"We weren't going to leave it to chance again," Taurasi said. "Everyone in the locker room was ready to go, knowing how tough this game was going to be. We lost a little bit of our pride the other night so we had to get it back."
Taurasi scored 28 points for the Americans in 16 minutes on the court. She made 11-of-15 shots, including 6-of-7 beyond the arc. She was just fantastic. Tina Thompson had 15 points. Tamika Catchings had 11 points and nine rebounds. And Catchings really looked like her usual self on court -- meaning she was all over the place, making things happen, which was not the case against Russia.
Candace Parker had 10 points and six rebounds, and now returns to Knoxville, Tenn., where full practice with coach Pat Summitt's crew will start in less than a month. Thompson said of Parker, chuckling, "NCAA basketball better watch out: Candace is coming back even better."
The Americans shot 55.7 percent from the floor overall, 55 percent from 3-point range, and each U.S. player scored. They outrebounded the Brazilians by 14 and limited them to 37.3 percent shooting. And the United States had its best game turnover-wise, with just 11, since the opener against China (eight).
Admittedly, if you're an American with even an ounce of empathy, it was uncomfortable seeing the Brazilians get schooled so badly in their own country. And it was sad watching how upset longtime national team star Janeth Arcain was afterward. However, it really was about what was expected. It's the character of this U.S. program to respond this way: to play their best after "one of those nights" when -- for the first time in so long -- they had played about their worst.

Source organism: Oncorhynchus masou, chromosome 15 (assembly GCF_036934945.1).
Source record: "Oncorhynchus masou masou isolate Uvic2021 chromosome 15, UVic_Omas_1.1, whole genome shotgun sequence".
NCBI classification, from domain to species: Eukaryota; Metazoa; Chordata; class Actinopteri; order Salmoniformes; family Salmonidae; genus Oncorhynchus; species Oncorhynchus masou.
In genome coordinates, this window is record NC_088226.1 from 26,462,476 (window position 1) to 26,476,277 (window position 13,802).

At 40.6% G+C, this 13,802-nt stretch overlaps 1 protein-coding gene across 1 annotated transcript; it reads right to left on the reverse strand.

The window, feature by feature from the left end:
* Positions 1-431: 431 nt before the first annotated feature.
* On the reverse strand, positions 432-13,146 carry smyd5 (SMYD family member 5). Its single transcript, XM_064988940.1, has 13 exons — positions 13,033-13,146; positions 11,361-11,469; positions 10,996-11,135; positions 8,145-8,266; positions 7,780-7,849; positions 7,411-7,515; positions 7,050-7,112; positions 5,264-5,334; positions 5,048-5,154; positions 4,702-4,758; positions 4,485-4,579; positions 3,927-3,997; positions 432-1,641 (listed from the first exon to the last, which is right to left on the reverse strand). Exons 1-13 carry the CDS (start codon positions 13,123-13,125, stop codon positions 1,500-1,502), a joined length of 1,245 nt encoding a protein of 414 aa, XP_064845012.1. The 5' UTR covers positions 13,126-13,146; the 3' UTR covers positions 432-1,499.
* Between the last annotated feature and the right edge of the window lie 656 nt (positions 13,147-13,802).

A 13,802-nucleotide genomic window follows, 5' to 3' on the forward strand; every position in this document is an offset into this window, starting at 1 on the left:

It has been my experience in covering women's sports that American teams do grasp that when they lose, in some greater sense it might benefit global women's sports. Bottom line: There is cachet in beating the USA. Whether it was Julie Foudy or Angela Ruggiero or Taurasi trying to "put things in perspective" after a tough loss, that understanding was very evident.
Americans realize they are extremely fortunate, both as athletes and as women. They live in a country where now, in 2006, girls have far, far fewer obstacles to overcome in terms of sports participation than do their peers in many other nations. Every player on this U.S. basketball team received a college scholarship for her athletic ability and all but the youngster Parker is earning a living playing sports professionally. She'll do the same as soon as she finishes at Tennessee.
They are all accustomed to good facilities, good equipment, good travel, good nutrition, good lodging. All of them know they wouldn't have to travel very far away from Ibirapuera Arena in Sao Paulo to find women their age who are used to nothing but crushing poverty.
So the loss of a chance for the gold medal is obviously nowhere close to the end of the world. They know that. It hurt Thursday. It still stung Friday. And the trip home from Brazil might be less than zany fun, but it will be a reflective time to think about what they learned.
Plus they bring back items they didn't have when they arrived: Bronze medals.
Those really do mean something.
Mechelle Voepel of The Kansas City Star is a regular contributor to ESPN.com. She can be reached at firstname.lastname@example.org.